Despite the steps forward, there is still confusion. Only 36% of Brits correctly understand the term Use-By, according to Wrap. This is a concern as Use-By is the only date that needs to be observed for safety. To tell whether fish is safe to eat, for example, 70% of us use smell, but only 19% of us use the date. But many of the bug that can make us ill cannot be detected by smell or even taste, so the Use-By date is the only reliable guide.
In comparison, the Best Before end date is “only about quality,” says Andrea Martinez-Inchausti, Deputy Director for Food Policy at the British Retail Consortium. She says that “customers’ understanding of the terms is poor and is not helped by regular media reports suggesting that the date indicated on labels can be ignored.”
Supermarkets don’t help with this, either. “It’s quite acceptable to sell product that is past its ‘best before’ date,” says Hargin from the FSA. “That’s quite legal and acceptable in an effort to minimise waste.” France banned its equivalent of Britain’s Best Before label, called the DLUO label, in 2015, and Britain could move in the same direction.
It’s still ahead of markets like the US, though, where date labels tend to be even more confusing – and the federal government does not regulate labels on foods, making for wildly different labels from state to state.
UK supermarkets Lidl have stopped using Best Before on some products that are not perishable. “We choose not to print a ‘best before date’ on many of our fruit and vegetables, instead opting to print a code showing the date that the product was packaged.
“It allows the customer to assess by sight and feel whether their fruit or vegetable product is edible or not. This step helps to reduce unnecessary food waste in the home.”
Waitrose runs ‘Partner shops’ for its employees to buy food beyond its Best Before date at a reduced price.
Yet none of the major supermarkets have opted to sell food past its Best Before date, perhaps fearing it is bad for their brand.
Even Use-By Dates themselves could be rethought and extended in many cases to stop products being thrown away unnecessarily. Extending one food type’s Use-By date by just 24 hours could prevent 250,000 tonnes of food from being wasted, according to Wrap.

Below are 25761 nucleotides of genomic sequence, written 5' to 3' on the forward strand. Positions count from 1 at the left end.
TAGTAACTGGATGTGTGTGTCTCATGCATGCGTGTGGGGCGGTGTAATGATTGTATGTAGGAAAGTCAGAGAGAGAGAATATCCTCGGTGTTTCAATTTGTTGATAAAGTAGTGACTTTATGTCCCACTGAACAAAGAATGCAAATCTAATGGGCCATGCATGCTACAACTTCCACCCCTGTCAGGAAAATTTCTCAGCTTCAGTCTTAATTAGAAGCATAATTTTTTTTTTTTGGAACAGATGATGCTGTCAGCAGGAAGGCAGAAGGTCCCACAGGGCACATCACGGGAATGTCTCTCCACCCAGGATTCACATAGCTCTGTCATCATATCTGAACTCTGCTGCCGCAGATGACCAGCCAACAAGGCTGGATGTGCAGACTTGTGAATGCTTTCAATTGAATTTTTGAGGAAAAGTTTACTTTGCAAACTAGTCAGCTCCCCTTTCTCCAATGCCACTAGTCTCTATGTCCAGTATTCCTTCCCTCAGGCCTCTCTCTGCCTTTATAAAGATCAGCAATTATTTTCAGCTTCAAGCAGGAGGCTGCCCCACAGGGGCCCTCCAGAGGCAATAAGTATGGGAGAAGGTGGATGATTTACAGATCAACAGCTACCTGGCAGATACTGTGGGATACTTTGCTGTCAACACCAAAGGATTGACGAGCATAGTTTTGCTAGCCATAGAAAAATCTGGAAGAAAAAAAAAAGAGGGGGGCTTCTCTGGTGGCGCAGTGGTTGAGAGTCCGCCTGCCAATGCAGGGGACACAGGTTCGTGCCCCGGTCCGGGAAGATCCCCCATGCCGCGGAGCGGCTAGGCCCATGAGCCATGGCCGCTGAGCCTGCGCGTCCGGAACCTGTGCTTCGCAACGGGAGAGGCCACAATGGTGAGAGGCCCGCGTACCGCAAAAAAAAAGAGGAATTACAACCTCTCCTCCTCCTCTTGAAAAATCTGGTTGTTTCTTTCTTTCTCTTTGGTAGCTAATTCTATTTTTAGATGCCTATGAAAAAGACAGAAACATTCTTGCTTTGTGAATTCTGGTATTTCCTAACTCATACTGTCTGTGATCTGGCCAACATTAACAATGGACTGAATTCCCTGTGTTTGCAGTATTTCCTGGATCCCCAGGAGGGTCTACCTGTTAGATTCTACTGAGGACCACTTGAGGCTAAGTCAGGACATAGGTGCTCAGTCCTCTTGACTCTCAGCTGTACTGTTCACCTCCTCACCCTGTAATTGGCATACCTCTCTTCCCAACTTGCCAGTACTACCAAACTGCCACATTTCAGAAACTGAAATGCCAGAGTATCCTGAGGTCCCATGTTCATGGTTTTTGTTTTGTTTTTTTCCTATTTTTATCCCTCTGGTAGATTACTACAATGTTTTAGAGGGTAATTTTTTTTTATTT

Last year, it found that it was “feasible” to add a day’s product life to many every day items, saving a quarter of a million tonnes of waste from supermarkets and homes. Potatoes, apples, mince and sliced ham were suggested for review as they have generous “buffers” built into the dates by their manufacturers.
The future will see further evolution. Working with supermarkets, the FS and Wrap have kicked off a review of date marking on foods. Their key concern is that some labelling is preventing good surplus food from reaching charities and people in need.
British supermarkets threw away or burned 270,000 tonnes of food in 2014/2015, and the biggest reason was that it that was technically ‘out of date’ but still safe to eat, according to Wrap.
Andrew Parry, a Special Advisor for Food & Drink at Wrap, said the amount of leftover food that supermarkets give to charities could be increased by at least four-fold if dates were reconsidered – meaning an extra 105,000 tonnes of edible food could be redistributed by 2025.
The problem is not just with the supermarkets: two of the UK’s biggest food redistribution services, FareShare and Company Shop, won’t distribute food past best before date as a rule.
Another, The Real Junk Food Project does, with the team telling The Grocer they “use their own judgment” as to whether or not to accept food past its ‘best before’ date.
“We do not turn food away simply because it has ‘expired’, but we will never serve food that we believe is unfit for human consumption,” says the group. It makes the final decision by “smelling it, tasting it and visually inspecting it.”
The British Retail Consortium thinks educating customers is the solution, rather than changing labels. Andrea Martinez-Inchausti, Deputy Director for Food Policy at the BRC, said: “Rather than proposing specific changes, improvement efforts should focus on ensuring customers use the dates provided as they are intended; namely not consuming products after their use by date.”
As education and clarity on these labels improve, Britain could become a model for other countries by rethinking how we classify food. Closer to home, consumers could save a considerable amount – an average of £700 a year for a family with children – by reducing our food waste at home. It’s a win-win, as Wrap says: “By getting the dates to work for us, we can eat safely, take control, and also save money.”